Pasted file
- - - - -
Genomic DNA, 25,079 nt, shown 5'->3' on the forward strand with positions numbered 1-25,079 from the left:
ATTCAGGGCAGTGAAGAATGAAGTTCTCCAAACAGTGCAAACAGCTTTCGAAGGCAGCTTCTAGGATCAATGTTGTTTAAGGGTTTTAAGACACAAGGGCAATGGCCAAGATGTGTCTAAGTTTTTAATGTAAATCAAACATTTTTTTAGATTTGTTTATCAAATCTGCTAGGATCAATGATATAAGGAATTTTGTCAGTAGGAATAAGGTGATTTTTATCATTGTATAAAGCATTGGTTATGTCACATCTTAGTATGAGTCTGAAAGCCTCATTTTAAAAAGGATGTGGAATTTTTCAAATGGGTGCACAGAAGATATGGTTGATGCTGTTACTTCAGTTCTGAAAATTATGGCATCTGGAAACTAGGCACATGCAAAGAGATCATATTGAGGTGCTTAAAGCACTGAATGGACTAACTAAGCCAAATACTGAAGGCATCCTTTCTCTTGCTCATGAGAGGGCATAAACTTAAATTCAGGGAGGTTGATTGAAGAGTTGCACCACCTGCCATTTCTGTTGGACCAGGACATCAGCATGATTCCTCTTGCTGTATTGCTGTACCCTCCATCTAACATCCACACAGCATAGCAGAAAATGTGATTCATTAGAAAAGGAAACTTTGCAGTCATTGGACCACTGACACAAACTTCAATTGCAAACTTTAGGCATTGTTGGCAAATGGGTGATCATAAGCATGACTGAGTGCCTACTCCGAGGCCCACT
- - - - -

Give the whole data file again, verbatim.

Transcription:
Genomic DNA, 25,079 nt, shown 5'->3' on the forward strand with positions numbered 1-25,079 from the left:
ATTCAGGGCAGTGAAGAATGAAGTTCTCCAAACAGTGCAAACAGCTTTCGAAGGCAGCTTCTAGGATCAATGTTGTTTAAGGGTTTTAAGACACAAGGGCAATGGCCAAGATGTGTCTAAGTTTTTAATGTAAATCAAACATTTTTTTAGATTTGTTTATCAAATCTGCTAGGATCAATGATATAAGGAATTTTGTCAGTAGGAATAAGGTGATTTTTATCATTGTATAAAGCATTGGTTATGTCACATCTTAGTATGAGTCTGAAAGCCTCATTTTAAAAAGGATGTGGAATTTTTCAAATGGGTGCACAGAAGATATGGTTGATGCTGTTACTTCAGTTCTGAAAATTATGGCATCTGGAAACTAGGCACATGCAAAGAGATCATATTGAGGTGCTTAAAGCACTGAATGGACTAACTAAGCCAAATACTGAAGGCATCCTTTCTCTTGCTCATGAGAGGGCATAAACTTAAATTCAGGGAGGTTGATTGAAGAGTTGCACCACCTGCCATTTCTGTTGGACCAGGACATCAGCATGATTCCTCTTGCTGTATTGCTGTACCCTCCATCTAACATCCACACAGCATAGCAGAAAATGTGATTCATTAGAAAAGGAAACTTTGCAGTCATTGGACCACTGACACAAACTTCAATTGCAAACTTTAGGCATTGTTGGCAAATGGGTGATCATAAGCATGACTGAGTGCCTACTCCGAGGCCCACT